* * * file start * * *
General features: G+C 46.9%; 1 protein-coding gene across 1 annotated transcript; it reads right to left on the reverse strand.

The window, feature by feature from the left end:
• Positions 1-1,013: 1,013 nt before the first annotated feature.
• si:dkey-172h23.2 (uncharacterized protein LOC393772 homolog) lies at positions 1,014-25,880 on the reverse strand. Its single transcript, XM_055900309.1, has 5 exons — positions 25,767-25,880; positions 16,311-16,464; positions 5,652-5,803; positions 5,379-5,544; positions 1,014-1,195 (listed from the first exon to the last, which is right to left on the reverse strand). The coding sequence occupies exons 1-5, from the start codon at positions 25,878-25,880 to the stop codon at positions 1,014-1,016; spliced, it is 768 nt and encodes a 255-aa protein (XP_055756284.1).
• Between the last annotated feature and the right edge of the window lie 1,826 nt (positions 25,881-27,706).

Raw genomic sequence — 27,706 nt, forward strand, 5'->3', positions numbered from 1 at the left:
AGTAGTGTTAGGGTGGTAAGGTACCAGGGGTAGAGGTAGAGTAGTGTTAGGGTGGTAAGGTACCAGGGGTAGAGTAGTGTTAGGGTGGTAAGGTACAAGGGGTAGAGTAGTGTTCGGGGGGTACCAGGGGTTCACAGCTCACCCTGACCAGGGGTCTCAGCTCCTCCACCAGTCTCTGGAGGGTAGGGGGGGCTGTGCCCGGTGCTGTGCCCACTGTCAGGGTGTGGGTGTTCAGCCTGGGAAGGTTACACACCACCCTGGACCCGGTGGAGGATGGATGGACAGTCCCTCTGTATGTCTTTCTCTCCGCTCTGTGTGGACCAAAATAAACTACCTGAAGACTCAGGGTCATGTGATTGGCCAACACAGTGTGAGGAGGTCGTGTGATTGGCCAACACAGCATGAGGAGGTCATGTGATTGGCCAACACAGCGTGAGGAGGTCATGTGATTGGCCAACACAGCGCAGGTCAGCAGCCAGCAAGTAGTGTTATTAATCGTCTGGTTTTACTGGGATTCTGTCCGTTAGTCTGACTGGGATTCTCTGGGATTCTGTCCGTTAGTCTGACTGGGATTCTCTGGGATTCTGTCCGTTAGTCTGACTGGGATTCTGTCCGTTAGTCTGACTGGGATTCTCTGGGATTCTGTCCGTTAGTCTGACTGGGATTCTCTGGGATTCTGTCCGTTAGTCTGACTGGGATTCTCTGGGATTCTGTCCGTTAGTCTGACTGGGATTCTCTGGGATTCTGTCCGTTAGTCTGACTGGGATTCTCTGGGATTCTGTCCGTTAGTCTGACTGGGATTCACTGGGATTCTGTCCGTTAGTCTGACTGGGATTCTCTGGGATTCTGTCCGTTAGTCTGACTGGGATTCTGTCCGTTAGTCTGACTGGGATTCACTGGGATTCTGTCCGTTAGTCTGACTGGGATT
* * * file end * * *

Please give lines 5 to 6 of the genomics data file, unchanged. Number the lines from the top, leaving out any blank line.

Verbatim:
• Between the last annotated feature and the right edge of the window lie 1,826 nt (positions 25,881-27,706).

Raw genomic sequence — 27,706 nt, forward strand, 5'->3', positions numbered from 1 at the left: